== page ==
Even with his inconsistencies, Jake DeBrusk’s most popular trait is his ability to put pucks in the back of the net. It’s what he’s known for. His second most popular trait is celebrating those goals. Mark that down as another thing he’s known for.
But the Bruins see that DeBrusk has a lot more to offer and a lot more they’ve yet to tap into.
The deal DeBrusk signed on Monday — two years, $3.675 million per — is most certainly a bridge deal, and it’s the right one for both sides. The Bruins still have some cap space ($2.982 million according to CapFriendly) and didn’t have to spend crazy to keep DeBrusk. For DeBrusk, he gets some stability in a very unstable market. The most important thing for him will be proving himself worthy of a longer, more expensive deal.
And the evaluation of that won’t just come from goal-scoring.
“For the speed Jake brings to the table, there’s no reason why Jake can’t kill penalties,” Bruins GM Don Sweeney said Monday via Zoom. “There’s no reason that Jake can be an even better net front presence this year, where he scored a bunch of goals this year but also missed opportunities. That’s that inside presence, that ability to get inside the dots with consistency. Being a little more of a threat on a forecheck as an F1.”
With penalty-killing, getting to the dirty areas to score goals and being harder on the forecheck all on DeBrusk’s menu for the upcoming season, one thing is very certain: he’s going to have to get a whole lot more physical.
DeBrusk is listed at 6’0″ and 188 lbs. One thing he’s not known for is his physicality, and he was well aware of that heading into this offseason.
“I’ve been focusing on probably just my physical side of the game,” DeBrusk said Tuesday afternoon via Zoom. “I think I’ve put on some weight already and have really been attacking just getting stronger overall…Still trying to work on speed and still trying to be fast, but definitely the physical side of things.”
While talking about ramping up his physicality, DeBrusk mentioned looking at “pretty much every single stat you can find” and realizing he had to make a large change in his game.
“There’s no reason why I can’t have a hit per game,” DeBrusk said. “And that goes hand in hand with what I was just talking about earlier with the forechecking. I think that that’s been a main focus of mine. I’m not saying I’m going to be running around out there, but obviously, I could finish checks more.
“That’s usually how I play. That’s how I’ve been known to play. It just didn’t really happen much this year and it’s one thing I felt like it affected my game a lot.”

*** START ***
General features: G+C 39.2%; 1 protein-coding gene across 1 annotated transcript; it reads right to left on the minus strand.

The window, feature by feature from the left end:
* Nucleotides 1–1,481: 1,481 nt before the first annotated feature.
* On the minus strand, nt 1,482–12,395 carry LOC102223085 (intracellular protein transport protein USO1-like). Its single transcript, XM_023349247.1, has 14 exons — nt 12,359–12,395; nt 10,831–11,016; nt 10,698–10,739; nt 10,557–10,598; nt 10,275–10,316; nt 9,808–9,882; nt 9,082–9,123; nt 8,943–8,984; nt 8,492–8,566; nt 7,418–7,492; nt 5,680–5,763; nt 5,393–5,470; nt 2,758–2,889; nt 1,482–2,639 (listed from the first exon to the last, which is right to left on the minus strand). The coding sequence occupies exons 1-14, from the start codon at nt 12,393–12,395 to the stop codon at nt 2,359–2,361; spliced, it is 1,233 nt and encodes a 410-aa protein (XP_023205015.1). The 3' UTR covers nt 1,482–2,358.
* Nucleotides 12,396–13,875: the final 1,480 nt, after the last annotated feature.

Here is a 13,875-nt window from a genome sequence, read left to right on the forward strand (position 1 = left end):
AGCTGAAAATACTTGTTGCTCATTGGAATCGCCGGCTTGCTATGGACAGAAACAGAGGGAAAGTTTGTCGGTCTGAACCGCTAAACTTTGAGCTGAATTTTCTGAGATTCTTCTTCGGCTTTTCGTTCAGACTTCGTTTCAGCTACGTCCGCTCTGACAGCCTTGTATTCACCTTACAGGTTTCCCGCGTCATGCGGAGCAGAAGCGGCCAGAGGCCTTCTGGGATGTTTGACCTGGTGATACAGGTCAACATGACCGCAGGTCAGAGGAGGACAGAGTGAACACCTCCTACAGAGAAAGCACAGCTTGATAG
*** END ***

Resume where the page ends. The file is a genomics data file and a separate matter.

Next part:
DeBrusk’s increased physicality would be a welcome occurrence on David Krejci’s left side. Not since Jarome Iginla has Krejci had a consistent presence on his right or left that can create space and make solid contact with opposing defensemen. Unless Nick Ritchie can make a huge leap in his own game, the Bruins don’t really have anyone who can step onto that line and make that kind of impact.
Still, scoring will be the main course DeBrusk brings to the table. In his three seasons in the NHL, he’s put up 62 goals and 120 points, which is admirable production. However, he has had his fair share of inconsistencies.
“I’ve definitely grown,” DeBrusk said of handling scoring slumps. “I think I’ve gone through a lot of tough stretches here. Not necessarily tough, but stretches that I didn’t really want to be a part of, that have kind of affected me differently. Obviously, young players in this league always deal with. It’s one of those things where I’m expected to score goals. When it doesn’t go in, it obviously affects you.”
A large reason as to why DeBrusk wants to add that bite back to his game is because when he gets in those occasional scoring slumps, he’ll still be able to make an impact through his hits and defensive zone work.
“If Jake finds a level that he’s capable of, affecting the game in a two-way component, he might not walk out of the game and think, well Jake didn’t score tonight, he’s in a slump,” Sweeney said. “I don’t think it’s all about that. The puck doesn’t go in at times, and all scorers go through that. I think Jake has an opportunity to impact a game in a lot, a lot of different ways.”
Depending on how DeBrusk executes refining his two-way game and putting up better, more consistent production, he could be in for a large pay day come the end of this current deal.
“He’s had a heck of a lot of experience now, he’s had a heck of a lot of success,” Sweeney said of DeBrusk. “I think there’s another level or two for Jake to get to and we want to help him realize that, and be part of the core of our group for years to come.”